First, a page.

One of the key people involved when a woman attends a breast clinic is a mammographer: the radiographer who operates the equipment and acquires the images. The design of the acquisition workstation, often abbreviated as AWS, is therefore critical to the mammographer’s success. For our full-field digital mammography system — the PantoScanner Soteria — our design team gave careful thought to the ergonomics of the AWS and its human machine interface (HMI).
The primary materials used for the construction of our AWS are lead glass, sheet metal and Corian. Lead glass is necessary to screen the radiographer from X-ray radiation, sheet metal is used to enclose the generator electronics, while Corian — a versatile material made by DuPont — is used as the construction material for the work surface. The choice of Corian was based on its high quality surface finish as well as its hygienic properties. Our industrial designer, John Harverson, commented: “We managed to use Corian in a very innovative way, particularly the way in which HMI details such as switches and light emitting diodes were mounted within the work surface. Details such as this contributed to the workstation’s clean and simple aesthetic”.
The computer located within the AWS is an Apple Mac mini, just 20 x 20 x 4 cm in size, yet providing extraordinary computing power. For the user interface to the Mac mini we dispensed with the standard keyboard, mouse and large screen, and decided instead to use an iPad, believing that mammographers would rapidly learn to use this now-ubiquitous device.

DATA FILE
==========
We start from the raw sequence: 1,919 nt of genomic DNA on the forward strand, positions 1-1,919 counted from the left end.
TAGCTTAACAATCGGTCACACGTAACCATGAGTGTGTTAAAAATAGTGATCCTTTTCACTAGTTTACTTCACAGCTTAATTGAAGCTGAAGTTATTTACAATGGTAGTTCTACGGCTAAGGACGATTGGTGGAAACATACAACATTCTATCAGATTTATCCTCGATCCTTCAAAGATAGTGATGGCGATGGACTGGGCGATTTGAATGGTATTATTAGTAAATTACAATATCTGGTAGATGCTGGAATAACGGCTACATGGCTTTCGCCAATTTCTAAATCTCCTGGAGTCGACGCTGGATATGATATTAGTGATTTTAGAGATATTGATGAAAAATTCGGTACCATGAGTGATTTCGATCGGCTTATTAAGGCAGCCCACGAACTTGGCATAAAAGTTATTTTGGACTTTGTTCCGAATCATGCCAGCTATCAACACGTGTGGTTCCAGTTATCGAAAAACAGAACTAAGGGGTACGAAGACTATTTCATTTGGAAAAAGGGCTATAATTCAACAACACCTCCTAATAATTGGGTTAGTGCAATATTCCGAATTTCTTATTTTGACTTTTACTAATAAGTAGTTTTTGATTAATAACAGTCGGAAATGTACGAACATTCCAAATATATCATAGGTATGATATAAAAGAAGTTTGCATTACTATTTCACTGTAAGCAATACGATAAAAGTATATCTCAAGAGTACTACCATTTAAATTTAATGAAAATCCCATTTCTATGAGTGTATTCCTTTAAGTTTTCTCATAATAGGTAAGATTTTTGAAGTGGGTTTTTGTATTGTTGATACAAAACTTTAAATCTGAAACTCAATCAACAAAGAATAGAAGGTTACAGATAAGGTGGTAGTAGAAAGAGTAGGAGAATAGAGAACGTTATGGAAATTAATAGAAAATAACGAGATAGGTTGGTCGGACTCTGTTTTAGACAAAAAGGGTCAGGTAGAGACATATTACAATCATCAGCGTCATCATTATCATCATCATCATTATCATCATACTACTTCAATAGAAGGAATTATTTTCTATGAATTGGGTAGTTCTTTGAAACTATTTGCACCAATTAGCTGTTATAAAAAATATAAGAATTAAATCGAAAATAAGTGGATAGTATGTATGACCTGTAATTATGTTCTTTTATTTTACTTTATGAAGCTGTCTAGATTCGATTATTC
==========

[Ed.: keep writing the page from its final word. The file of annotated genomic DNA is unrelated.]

Our software engineer Jacques Pienaar was set the task of designing the user interface and writing the code for the application, known as an “app”. He wanted to design a simple and sleek app where the design would fit in with the world of modern medical devices, incorporating easy-to-see controls and an interface that would be simple to understand. According to Jacques, “I was able to implement gesture-based interaction with the captured imaged — pinch to zoom, two finger panning to move the image, and one finger panning for windowing and contrast control”.
Importantly, the high resolution Retina display on the new iPad allows the mammographer to decide if she has acquired an image of satisfactory quality. She can then tap on the screen and send the images off to the breast clinic’s picture archiving and communication system, or PACS. It’s as simple as that.